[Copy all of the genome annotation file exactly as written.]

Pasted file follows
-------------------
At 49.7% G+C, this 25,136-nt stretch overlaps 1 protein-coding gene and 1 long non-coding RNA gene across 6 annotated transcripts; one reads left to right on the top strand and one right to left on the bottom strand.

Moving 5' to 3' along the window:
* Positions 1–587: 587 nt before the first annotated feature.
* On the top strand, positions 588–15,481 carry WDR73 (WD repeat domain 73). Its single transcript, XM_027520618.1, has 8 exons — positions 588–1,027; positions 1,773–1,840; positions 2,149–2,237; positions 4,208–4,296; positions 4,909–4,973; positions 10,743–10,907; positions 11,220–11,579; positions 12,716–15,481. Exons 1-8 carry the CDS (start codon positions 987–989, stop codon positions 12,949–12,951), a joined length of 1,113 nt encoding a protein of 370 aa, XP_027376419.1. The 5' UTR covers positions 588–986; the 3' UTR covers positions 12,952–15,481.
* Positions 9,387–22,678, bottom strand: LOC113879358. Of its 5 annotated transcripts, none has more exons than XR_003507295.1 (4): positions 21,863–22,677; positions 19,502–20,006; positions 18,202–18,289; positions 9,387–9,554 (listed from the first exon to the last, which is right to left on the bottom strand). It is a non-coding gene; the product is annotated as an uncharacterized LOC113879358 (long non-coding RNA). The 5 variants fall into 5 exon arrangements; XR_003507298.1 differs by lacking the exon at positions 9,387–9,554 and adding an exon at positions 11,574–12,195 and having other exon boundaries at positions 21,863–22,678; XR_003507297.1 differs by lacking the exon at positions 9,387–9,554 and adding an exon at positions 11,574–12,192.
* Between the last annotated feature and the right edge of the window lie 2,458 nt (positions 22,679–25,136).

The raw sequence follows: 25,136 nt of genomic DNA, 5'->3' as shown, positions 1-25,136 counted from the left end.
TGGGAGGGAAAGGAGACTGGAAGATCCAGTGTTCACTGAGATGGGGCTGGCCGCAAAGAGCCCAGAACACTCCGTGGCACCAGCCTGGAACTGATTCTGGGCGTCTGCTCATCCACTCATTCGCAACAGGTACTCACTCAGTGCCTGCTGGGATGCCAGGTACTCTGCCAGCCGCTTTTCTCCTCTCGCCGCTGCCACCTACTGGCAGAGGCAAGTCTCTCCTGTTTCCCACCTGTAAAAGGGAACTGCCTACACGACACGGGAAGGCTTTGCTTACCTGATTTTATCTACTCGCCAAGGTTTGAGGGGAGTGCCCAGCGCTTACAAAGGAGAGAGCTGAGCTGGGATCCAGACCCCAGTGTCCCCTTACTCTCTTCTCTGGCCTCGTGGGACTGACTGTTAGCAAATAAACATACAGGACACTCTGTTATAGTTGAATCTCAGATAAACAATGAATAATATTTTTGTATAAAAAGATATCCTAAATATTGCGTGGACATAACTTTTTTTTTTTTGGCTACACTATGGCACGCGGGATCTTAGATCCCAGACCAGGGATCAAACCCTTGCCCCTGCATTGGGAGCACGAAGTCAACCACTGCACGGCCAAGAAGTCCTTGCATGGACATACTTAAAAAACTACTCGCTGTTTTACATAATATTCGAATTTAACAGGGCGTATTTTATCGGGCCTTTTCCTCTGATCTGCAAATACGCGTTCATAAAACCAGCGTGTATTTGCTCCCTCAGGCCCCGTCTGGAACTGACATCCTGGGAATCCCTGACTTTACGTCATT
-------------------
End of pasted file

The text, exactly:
At 49.7% G+C, this 25,136-nt stretch overlaps 1 protein-coding gene and 1 long non-coding RNA gene across 6 annotated transcripts; one reads left to right on the top strand and one right to left on the bottom strand.

Moving 5' to 3' along the window:
* Positions 1–587: 587 nt before the first annotated feature.
* On the top strand, positions 588–15,481 carry WDR73 (WD repeat domain 73). Its single transcript, XM_027520618.1, has 8 exons — positions 588–1,027; positions 1,773–1,840; positions 2,149–2,237; positions 4,208–4,296; positions 4,909–4,973; positions 10,743–10,907; positions 11,220–11,579; positions 12,716–15,481. Exons 1-8 carry the CDS (start codon positions 987–989, stop codon positions 12,949–12,951), a joined length of 1,113 nt encoding a protein of 370 aa, XP_027376419.1. The 5' UTR covers positions 588–986; the 3' UTR covers positions 12,952–15,481.
* Positions 9,387–22,678, bottom strand: LOC113879358. Of its 5 annotated transcripts, none has more exons than XR_003507295.1 (4): positions 21,863–22,677; positions 19,502–20,006; positions 18,202–18,289; positions 9,387–9,554 (listed from the first exon to the last, which is right to left on the bottom strand). It is a non-coding gene; the product is annotated as an uncharacterized LOC113879358 (long non-coding RNA). The 5 variants fall into 5 exon arrangements; XR_003507298.1 differs by lacking the exon at positions 9,387–9,554 and adding an exon at positions 11,574–12,195 and having other exon boundaries at positions 21,863–22,678; XR_003507297.1 differs by lacking the exon at positions 9,387–9,554 and adding an exon at positions 11,574–12,192.
* Between the last annotated feature and the right edge of the window lie 2,458 nt (positions 22,679–25,136).

The raw sequence follows: 25,136 nt of genomic DNA, 5'->3' as shown, positions 1-25,136 counted from the left end.
TGGGAGGGAAAGGAGACTGGAAGATCCAGTGTTCACTGAGATGGGGCTGGCCGCAAAGAGCCCAGAACACTCCGTGGCACCAGCCTGGAACTGATTCTGGGCGTCTGCTCATCCACTCATTCGCAACAGGTACTCACTCAGTGCCTGCTGGGATGCCAGGTACTCTGCCAGCCGCTTTTCTCCTCTCGCCGCTGCCACCTACTGGCAGAGGCAAGTCTCTCCTGTTTCCCACCTGTAAAAGGGAACTGCCTACACGACACGGGAAGGCTTTGCTTACCTGATTTTATCTACTCGCCAAGGTTTGAGGGGAGTGCCCAGCGCTTACAAAGGAGAGAGCTGAGCTGGGATCCAGACCCCAGTGTCCCCTTACTCTCTTCTCTGGCCTCGTGGGACTGACTGTTAGCAAATAAACATACAGGACACTCTGTTATAGTTGAATCTCAGATAAACAATGAATAATATTTTTGTATAAAAAGATATCCTAAATATTGCGTGGACATAACTTTTTTTTTTTTGGCTACACTATGGCACGCGGGATCTTAGATCCCAGACCAGGGATCAAACCCTTGCCCCTGCATTGGGAGCACGAAGTCAACCACTGCACGGCCAAGAAGTCCTTGCATGGACATACTTAAAAAACTACTCGCTGTTTTACATAATATTCGAATTTAACAGGGCGTATTTTATCGGGCCTTTTCCTCTGATCTGCAAATACGCGTTCATAAAACCAGCGTGTATTTGCTCCCTCAGGCCCCGTCTGGAACTGACATCCTGGGAATCCCTGACTTTACGTCATT